In other words, we now live in a society that simple doesn’t opt in. Social media (amongst other things) has made us all into trenchant individualists.
The analysis of Woodhead and Brown doesn’t appear to pay any attention to this—and it collapses any theological perspective under the weight of (naive) sociological concern. Thus Brown can conclude:
But at the same time as people have been growing less religious, the Church of England has been growing more religious: more exclusive, more of a club for self-conscious believers, prouder of being out of step with the people it once served…Under those circumstances, it’s not really surprising that no religion has become the new religion, while “religion” has become something that other people do. The interesting question is whether Christianity in this country can ever recover, or whether some kind of organised humanism could actually replace it.
In this approach, Christianity is simply an aggregate expression of whatever the nation happens to believe—a hard definition to justify on any set of assumptions.
Even Mark Woods analysis is in danger of collapsing three distinct but related issues:
- Should the Christian church have a set of core, distinctive beliefs that set it apart from wider culture?
- Should the Christian church be engaged in social and communal activity in the society around it?
- Should the actual gatherings of people as church include a broad fringe of the sympathetic, the supporting or the inquisitive rather than being sharply defined by affirmation of belief?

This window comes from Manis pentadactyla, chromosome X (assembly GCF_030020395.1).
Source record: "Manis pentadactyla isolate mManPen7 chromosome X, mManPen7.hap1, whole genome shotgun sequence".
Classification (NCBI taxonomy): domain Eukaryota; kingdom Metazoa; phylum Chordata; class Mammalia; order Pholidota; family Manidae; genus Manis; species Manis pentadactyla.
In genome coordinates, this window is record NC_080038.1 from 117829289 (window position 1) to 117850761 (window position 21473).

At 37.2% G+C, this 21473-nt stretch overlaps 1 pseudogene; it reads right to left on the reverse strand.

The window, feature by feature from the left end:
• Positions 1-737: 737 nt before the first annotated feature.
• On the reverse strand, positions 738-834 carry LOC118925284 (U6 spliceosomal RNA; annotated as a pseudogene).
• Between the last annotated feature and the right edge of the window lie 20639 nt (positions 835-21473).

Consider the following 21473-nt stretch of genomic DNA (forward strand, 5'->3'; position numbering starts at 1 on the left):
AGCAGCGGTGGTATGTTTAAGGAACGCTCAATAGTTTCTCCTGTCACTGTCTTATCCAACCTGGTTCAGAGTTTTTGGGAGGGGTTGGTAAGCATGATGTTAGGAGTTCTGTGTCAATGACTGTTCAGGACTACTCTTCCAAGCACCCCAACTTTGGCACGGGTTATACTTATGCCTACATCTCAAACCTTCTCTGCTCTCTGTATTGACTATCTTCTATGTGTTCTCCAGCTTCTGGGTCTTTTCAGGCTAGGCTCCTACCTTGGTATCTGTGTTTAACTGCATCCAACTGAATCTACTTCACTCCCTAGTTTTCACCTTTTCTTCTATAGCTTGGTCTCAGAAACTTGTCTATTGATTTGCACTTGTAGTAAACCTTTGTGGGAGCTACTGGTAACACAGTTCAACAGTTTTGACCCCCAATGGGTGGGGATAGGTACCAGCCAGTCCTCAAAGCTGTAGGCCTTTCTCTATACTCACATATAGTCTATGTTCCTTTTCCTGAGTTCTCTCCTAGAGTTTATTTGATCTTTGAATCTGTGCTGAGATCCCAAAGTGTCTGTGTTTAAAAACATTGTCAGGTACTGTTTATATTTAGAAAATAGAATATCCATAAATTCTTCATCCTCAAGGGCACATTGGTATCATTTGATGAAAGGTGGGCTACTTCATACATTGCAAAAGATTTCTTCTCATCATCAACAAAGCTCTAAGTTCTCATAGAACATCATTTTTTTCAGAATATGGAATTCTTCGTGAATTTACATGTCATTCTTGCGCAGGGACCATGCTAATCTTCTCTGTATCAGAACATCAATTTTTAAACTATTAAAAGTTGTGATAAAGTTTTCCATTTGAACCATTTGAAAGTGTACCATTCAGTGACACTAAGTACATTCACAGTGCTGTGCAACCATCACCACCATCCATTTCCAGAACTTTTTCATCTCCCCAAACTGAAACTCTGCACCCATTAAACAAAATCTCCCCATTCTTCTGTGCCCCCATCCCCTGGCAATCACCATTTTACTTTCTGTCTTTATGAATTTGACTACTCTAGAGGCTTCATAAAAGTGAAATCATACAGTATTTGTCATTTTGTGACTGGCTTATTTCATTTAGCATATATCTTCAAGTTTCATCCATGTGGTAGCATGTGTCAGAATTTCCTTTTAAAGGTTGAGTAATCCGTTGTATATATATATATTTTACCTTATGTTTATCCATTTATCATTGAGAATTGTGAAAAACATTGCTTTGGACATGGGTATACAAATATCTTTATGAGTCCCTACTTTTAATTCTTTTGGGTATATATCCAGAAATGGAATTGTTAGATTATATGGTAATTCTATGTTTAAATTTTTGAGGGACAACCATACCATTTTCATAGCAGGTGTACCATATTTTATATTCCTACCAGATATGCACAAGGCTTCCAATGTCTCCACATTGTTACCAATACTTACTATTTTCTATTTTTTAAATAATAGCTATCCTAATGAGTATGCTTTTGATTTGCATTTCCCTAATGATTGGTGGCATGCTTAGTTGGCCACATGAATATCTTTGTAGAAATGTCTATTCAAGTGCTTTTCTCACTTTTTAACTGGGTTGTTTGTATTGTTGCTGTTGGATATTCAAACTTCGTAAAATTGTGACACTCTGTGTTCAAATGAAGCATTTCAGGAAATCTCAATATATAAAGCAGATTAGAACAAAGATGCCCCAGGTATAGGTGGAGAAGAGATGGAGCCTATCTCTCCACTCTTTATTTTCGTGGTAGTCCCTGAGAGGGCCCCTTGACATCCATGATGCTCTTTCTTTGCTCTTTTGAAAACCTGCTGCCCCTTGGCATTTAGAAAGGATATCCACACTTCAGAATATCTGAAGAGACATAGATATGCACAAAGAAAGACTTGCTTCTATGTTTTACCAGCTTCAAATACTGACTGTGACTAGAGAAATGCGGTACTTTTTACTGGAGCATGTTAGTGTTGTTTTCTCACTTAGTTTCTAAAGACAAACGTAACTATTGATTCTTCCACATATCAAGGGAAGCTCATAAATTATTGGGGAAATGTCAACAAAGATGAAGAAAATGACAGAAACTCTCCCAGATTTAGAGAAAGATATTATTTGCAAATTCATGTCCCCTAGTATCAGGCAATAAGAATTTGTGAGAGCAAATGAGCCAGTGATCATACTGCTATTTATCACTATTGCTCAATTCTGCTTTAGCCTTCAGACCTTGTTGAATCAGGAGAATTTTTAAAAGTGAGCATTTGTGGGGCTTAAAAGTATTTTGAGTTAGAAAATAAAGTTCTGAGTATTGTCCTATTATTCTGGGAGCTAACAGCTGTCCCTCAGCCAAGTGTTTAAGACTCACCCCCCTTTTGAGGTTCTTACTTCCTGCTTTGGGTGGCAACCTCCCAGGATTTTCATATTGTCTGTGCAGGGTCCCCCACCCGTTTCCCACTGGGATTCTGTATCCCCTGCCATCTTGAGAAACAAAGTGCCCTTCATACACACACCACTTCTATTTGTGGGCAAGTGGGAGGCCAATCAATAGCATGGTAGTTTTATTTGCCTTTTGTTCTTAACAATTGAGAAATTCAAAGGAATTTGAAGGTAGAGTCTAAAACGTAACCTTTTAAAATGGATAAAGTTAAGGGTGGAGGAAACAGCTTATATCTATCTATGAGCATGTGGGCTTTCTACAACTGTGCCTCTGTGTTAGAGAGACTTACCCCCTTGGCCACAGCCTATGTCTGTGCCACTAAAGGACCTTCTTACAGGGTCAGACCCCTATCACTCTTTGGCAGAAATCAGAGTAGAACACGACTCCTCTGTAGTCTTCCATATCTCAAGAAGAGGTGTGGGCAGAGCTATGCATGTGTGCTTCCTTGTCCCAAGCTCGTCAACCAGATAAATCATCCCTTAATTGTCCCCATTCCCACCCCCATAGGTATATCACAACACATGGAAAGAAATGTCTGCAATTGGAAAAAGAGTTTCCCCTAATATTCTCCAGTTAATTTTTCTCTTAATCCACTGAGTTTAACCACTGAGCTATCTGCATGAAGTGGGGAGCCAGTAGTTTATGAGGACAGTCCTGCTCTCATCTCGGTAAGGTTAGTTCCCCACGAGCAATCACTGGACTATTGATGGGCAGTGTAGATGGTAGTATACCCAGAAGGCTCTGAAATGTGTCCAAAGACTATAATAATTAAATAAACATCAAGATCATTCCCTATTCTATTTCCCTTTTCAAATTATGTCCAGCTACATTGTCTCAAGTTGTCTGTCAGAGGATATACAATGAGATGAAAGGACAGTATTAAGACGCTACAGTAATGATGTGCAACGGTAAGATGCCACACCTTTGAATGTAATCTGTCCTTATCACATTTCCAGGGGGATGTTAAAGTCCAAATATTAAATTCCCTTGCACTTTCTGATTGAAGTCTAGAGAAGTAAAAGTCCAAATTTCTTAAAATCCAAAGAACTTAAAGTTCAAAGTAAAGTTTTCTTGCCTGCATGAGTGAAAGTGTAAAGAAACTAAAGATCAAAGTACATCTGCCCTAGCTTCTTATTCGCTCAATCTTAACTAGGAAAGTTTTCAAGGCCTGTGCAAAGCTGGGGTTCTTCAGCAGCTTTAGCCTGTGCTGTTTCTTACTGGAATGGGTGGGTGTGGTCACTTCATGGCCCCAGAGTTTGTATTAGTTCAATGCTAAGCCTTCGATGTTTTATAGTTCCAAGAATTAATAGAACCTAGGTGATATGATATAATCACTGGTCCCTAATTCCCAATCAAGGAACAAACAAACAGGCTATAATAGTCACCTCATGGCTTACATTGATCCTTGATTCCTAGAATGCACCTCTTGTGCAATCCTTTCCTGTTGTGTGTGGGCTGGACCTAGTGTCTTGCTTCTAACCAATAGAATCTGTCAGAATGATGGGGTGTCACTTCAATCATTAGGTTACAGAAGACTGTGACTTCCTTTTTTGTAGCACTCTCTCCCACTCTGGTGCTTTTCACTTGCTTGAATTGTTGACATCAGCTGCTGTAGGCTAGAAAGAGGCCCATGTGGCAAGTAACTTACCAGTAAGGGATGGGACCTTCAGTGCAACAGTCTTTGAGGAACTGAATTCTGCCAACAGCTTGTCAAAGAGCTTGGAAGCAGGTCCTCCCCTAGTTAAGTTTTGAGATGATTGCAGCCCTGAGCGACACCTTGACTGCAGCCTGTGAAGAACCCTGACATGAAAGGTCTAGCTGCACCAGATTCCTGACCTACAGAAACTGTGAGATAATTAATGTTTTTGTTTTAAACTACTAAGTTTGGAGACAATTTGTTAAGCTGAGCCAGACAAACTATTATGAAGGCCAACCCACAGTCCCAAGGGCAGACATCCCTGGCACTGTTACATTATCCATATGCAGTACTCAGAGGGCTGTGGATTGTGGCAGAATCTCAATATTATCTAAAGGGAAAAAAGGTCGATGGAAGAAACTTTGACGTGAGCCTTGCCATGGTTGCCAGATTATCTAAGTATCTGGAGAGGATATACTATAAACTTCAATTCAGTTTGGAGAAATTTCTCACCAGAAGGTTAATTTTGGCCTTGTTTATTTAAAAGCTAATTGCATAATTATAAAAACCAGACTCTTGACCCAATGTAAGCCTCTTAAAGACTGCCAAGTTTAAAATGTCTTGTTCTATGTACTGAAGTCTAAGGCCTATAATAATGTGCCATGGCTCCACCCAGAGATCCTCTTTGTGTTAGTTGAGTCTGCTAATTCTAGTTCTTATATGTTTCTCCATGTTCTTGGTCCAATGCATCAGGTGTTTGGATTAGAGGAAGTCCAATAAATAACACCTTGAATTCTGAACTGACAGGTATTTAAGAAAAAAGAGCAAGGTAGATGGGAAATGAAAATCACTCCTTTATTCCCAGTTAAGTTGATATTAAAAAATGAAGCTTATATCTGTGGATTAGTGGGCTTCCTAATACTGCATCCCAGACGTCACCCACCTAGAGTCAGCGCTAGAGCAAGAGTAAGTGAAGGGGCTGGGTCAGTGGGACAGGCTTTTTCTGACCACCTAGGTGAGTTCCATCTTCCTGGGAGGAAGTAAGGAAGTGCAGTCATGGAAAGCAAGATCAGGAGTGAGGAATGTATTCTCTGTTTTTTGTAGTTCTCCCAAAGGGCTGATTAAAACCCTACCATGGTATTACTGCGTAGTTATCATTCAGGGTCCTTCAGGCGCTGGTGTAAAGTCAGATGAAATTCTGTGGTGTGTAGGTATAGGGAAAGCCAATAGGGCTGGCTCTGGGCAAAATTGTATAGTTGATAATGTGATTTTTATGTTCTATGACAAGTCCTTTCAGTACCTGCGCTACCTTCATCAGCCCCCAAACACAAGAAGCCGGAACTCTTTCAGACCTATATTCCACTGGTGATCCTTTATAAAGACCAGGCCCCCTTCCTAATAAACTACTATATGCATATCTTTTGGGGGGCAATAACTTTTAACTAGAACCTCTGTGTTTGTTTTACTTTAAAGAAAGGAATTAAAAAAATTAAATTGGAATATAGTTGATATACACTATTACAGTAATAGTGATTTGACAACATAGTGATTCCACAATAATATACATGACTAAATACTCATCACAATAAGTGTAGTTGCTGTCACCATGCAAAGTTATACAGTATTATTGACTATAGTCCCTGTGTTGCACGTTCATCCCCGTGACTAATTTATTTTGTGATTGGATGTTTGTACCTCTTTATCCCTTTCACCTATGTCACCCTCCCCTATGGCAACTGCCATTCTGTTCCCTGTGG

The sociological approach answers these questions ‘No, yes, yes.’ Some conservative churches answer ‘Yes, no, no’—they are clear about the gospel, clear about the need for commitment, and have often seen social involvement as an unwanted distraction from ‘proclaiming the gospel.’ Many of the new churches have changed this to ‘Yes, yes, maybe’, as they have added social action to an otherwise ‘conservative’ theological outlook—but still emphasise the importance of commitment and discipleship. Historically, the Church of England has often answered ‘Maybe, maybe, no’—they have been reluctant to spell out core beliefs, often not very intentional about active social engagement, but very relaxed about who turns up and why. As an evangelical Anglican, my answer is ‘Yes, yes, yes’—historically, the Church has at times been very clear about what it believes; there is a compelling argument for expressing the gospel in action as well as words; and people need time and space to explore faith if the church is to grow or be effective.
But without answering ‘yes’ to the first question, and answering it along the lines that Richard Bauckham suggests, it is difficult to see in what way we are talking about ‘church’ at all.